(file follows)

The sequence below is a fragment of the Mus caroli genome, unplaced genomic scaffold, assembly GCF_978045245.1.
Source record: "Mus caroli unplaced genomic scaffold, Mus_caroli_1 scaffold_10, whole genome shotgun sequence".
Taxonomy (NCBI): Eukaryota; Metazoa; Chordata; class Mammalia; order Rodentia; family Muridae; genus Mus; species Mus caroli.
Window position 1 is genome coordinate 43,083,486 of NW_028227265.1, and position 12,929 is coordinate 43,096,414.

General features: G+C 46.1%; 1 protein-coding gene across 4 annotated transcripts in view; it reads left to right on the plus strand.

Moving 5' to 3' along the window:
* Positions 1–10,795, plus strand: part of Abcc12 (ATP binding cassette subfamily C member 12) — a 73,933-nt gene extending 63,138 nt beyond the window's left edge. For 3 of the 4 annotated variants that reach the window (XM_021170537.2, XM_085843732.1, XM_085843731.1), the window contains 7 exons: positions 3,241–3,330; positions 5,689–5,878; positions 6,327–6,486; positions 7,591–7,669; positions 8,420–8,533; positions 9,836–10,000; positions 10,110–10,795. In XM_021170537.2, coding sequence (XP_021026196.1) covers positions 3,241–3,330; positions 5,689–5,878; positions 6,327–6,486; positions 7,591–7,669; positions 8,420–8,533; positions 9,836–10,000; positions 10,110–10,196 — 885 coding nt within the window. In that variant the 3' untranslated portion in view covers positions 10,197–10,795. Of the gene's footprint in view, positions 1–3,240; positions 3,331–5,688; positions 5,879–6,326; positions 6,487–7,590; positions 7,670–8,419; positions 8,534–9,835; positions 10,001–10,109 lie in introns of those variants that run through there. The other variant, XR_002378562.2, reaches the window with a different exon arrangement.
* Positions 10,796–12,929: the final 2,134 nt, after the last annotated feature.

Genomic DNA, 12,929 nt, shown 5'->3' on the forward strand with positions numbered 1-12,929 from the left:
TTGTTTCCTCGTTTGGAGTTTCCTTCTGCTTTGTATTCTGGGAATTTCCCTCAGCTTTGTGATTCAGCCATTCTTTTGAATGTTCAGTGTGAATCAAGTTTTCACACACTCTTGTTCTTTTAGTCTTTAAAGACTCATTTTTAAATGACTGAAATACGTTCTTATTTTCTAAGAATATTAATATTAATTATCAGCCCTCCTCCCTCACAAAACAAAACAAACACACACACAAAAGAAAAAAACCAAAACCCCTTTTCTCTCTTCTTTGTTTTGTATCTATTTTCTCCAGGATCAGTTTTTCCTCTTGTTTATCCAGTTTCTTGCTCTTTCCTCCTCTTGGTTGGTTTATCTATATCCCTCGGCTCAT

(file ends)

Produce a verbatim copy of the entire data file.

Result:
The sequence below is a fragment of the Mus caroli genome, unplaced genomic scaffold, assembly GCF_978045245.1.
Source record: "Mus caroli unplaced genomic scaffold, Mus_caroli_1 scaffold_10, whole genome shotgun sequence".
Taxonomy (NCBI): Eukaryota; Metazoa; Chordata; class Mammalia; order Rodentia; family Muridae; genus Mus; species Mus caroli.
Window position 1 is genome coordinate 43,083,486 of NW_028227265.1, and position 12,929 is coordinate 43,096,414.

General features: G+C 46.1%; 1 protein-coding gene across 4 annotated transcripts in view; it reads left to right on the plus strand.

Moving 5' to 3' along the window:
* Positions 1–10,795, plus strand: part of Abcc12 (ATP binding cassette subfamily C member 12) — a 73,933-nt gene extending 63,138 nt beyond the window's left edge. For 3 of the 4 annotated variants that reach the window (XM_021170537.2, XM_085843732.1, XM_085843731.1), the window contains 7 exons: positions 3,241–3,330; positions 5,689–5,878; positions 6,327–6,486; positions 7,591–7,669; positions 8,420–8,533; positions 9,836–10,000; positions 10,110–10,795. In XM_021170537.2, coding sequence (XP_021026196.1) covers positions 3,241–3,330; positions 5,689–5,878; positions 6,327–6,486; positions 7,591–7,669; positions 8,420–8,533; positions 9,836–10,000; positions 10,110–10,196 — 885 coding nt within the window. In that variant the 3' untranslated portion in view covers positions 10,197–10,795. Of the gene's footprint in view, positions 1–3,240; positions 3,331–5,688; positions 5,879–6,326; positions 6,487–7,590; positions 7,670–8,419; positions 8,534–9,835; positions 10,001–10,109 lie in introns of those variants that run through there. The other variant, XR_002378562.2, reaches the window with a different exon arrangement.
* Positions 10,796–12,929: the final 2,134 nt, after the last annotated feature.

Genomic DNA, 12,929 nt, shown 5'->3' on the forward strand with positions numbered 1-12,929 from the left:
TTGTTTCCTCGTTTGGAGTTTCCTTCTGCTTTGTATTCTGGGAATTTCCCTCAGCTTTGTGATTCAGCCATTCTTTTGAATGTTCAGTGTGAATCAAGTTTTCACACACTCTTGTTCTTTTAGTCTTTAAAGACTCATTTTTAAATGACTGAAATACGTTCTTATTTTCTAAGAATATTAATATTAATTATCAGCCCTCCTCCCTCACAAAACAAAACAAACACACACACAAAAGAAAAAAACCAAAACCCCTTTTCTCTCTTCTTTGTTTTGTATCTATTTTCTCCAGGATCAGTTTTTCCTCTTGTTTATCCAGTTTCTTGCTCTTTCCTCCTCTTGGTTGGTTTATCTATATCCCTCGGCTCAT